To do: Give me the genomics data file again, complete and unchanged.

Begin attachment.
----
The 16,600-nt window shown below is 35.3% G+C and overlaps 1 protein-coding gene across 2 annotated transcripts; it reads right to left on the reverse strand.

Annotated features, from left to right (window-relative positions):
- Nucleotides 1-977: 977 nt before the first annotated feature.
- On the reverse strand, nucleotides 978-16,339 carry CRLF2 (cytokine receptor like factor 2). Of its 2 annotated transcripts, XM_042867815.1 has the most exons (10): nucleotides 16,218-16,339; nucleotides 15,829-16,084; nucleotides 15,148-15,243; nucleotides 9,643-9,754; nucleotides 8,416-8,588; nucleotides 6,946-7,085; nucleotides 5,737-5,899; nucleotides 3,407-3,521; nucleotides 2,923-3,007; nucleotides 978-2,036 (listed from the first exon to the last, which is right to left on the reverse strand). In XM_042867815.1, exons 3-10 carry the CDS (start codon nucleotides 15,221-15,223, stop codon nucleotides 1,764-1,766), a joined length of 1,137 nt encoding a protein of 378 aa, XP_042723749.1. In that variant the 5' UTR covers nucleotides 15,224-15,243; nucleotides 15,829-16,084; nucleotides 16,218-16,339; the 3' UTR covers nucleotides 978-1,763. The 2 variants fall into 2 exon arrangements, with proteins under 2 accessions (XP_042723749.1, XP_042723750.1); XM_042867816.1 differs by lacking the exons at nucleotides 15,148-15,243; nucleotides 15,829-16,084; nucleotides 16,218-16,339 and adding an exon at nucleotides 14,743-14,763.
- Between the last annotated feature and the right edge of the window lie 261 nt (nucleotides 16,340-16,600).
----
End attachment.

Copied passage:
The 16,600-nt window shown below is 35.3% G+C and overlaps 1 protein-coding gene across 2 annotated transcripts; it reads right to left on the reverse strand.

Annotated features, from left to right (window-relative positions):
- Nucleotides 1-977: 977 nt before the first annotated feature.
- On the reverse strand, nucleotides 978-16,339 carry CRLF2 (cytokine receptor like factor 2). Of its 2 annotated transcripts, XM_042867815.1 has the most exons (10): nucleotides 16,218-16,339; nucleotides 15,829-16,084; nucleotides 15,148-15,243; nucleotides 9,643-9,754; nucleotides 8,416-8,588; nucleotides 6,946-7,085; nucleotides 5,737-5,899; nucleotides 3,407-3,521; nucleotides 2,923-3,007; nucleotides 978-2,036 (listed from the first exon to the last, which is right to left on the reverse strand). In XM_042867815.1, exons 3-10 carry the CDS (start codon nucleotides 15,221-15,223, stop codon nucleotides 1,764-1,766), a joined length of 1,137 nt encoding a protein of 378 aa, XP_042723749.1. In that variant the 5' UTR covers nucleotides 15,224-15,243; nucleotides 15,829-16,084; nucleotides 16,218-16,339; the 3' UTR covers nucleotides 978-1,763. The 2 variants fall into 2 exon arrangements, with proteins under 2 accessions (XP_042723749.1, XP_042723750.1); XM_042867816.1 differs by lacking the exons at nucleotides 15,148-15,243; nucleotides 15,829-16,084; nucleotides 16,218-16,339 and adding an exon at nucleotides 14,743-14,763.
- Between the last annotated feature and the right edge of the window lie 261 nt (nucleotides 16,340-16,600).